The Pentagon’s First AI Strategy Will Focus on Near-Term Operations — and Safety

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The document is intended to make commander think through the implications of their new artificial-intelligence tools.

The Defense Department will unveil a new artificial intelligence strategy perhaps as early as this week, senior defense officials told Defense One. The strategy—its first ever—will emphasize the creation and tailoring of tools for specific commands and service branches, allowing them to move into AI operations sooner rather than later.

“DOD has spent the past 50 years treating AI as a [science and technology] concern. This strategy reflects an additional imperative, which is to translate the technology into decisions and impact in operations,” said one official with direct knowledge of the strategy.

Much like the new Joint Artificial Intelligence Center, the future of military AI will take its cue from Project Maven, which applied artificial intelligence to sorting through intelligence footage. One official described Maven as “a pathfinder” but cautioned, “the strategy is much broader than one project.”

While the military has long played a key role in AI development by helping to fund the design of programs such as  Apple’s Siri, the Department is preparing for its future by trying to learn from private industry — particularly “the small number of companies that do this well,” the official said. “We’ve studied their path to success and we’ve gleaned lessons from … those in industry who are on a journey to transform themselves.”

Safety First

One thing the new strategy won’t do, the official said, is alter the military’s philosophy on using autonomous systems in combat. Under a 2012 directive, a human operator must always be available to oversee and override an autonomous weapon’s actions.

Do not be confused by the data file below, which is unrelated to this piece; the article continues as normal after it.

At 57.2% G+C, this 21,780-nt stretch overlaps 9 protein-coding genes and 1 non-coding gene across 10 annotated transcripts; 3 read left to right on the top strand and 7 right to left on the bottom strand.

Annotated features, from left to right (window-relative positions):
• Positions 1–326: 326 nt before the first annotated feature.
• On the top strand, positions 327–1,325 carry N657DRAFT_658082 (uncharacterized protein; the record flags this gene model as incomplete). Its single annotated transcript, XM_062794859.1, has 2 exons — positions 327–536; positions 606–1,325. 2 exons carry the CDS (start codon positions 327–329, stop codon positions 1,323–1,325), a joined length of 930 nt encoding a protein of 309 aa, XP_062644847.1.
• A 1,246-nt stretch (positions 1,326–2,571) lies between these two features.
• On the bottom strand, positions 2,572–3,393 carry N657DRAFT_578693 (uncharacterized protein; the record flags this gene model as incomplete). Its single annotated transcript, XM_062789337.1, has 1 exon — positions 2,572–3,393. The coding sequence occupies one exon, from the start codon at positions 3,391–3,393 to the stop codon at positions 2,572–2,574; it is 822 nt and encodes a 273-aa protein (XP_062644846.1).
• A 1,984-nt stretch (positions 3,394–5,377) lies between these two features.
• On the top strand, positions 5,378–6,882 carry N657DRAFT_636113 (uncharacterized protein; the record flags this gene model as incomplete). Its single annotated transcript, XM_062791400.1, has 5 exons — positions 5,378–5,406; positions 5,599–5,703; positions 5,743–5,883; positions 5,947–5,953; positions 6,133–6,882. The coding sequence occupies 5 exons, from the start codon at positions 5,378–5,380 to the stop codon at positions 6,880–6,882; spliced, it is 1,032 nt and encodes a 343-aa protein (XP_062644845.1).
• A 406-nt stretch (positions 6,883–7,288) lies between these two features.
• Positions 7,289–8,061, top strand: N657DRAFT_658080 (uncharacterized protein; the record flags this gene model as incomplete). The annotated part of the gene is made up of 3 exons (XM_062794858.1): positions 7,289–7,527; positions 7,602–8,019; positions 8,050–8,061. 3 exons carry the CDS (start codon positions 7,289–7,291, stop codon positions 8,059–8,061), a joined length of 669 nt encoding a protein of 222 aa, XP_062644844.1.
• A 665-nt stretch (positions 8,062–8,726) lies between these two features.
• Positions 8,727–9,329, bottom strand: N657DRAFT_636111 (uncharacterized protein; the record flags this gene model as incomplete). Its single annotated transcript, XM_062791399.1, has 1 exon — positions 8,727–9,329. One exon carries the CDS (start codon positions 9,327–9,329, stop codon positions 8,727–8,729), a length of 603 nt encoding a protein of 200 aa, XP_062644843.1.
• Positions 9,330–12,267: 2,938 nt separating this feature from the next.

Indeed, one reason the new strategy will focus on more immediate, operational applications of AI—as opposed to more theoretical applications in the far future—is to force operators and commanders to think through safety and ethical implications as they figure out what they want  AI to do for them. “When you translate the tech into impact in operations, you have to think more seriously about ethics and safety,” said the official. Safety “is a major focus and the language [of the strategy] is very clear about how important we consider these topics.”

The Pentagon’s AI ambitions suffered a setback—or at least the appearance of one—last spring when hundreds of Google employees petitioned the company to end work on Project Maven.

Since then, the Pentagon has taken a number of steps to appease Silicon Valley employees and executives who are skeptical, or hostile to the notion of, helping the military harness AI. The department is drafting a set of ethical principles and is reaching out to academia and ethicists to help.

In December, a group of ethicists affiliated with New York University’s AI Now Institute published a white paper spelling out the reservations many programmers and technologists have with the military use of AI. "Ethical codes can only help close the AI accountability gap if they are truly built into the processes of AI development and are backed by enforceable mechanisms of responsibility that are accountable to the public interest,” it reads. One Google employee involved in the company’s Project Maven protest told Defense One that a list of ethical principles would be unlikely to persuade the individual that partnering with the military would be a good idea.

In other words, the Department still has lots of convincing to do.

The strategy will also focus on building what the official described as an AI-ready workforce. The official pointed to the success of massive open online courses (augmented by live classroom instruction) and AI boot camps such as Google’s Machine Learning Ninja camp as private-sector examples of how to quickly train people to work on machine learning. “Here again we’re looking to those companies that either succeeded in systematically transforming their workforce industry,” the official said.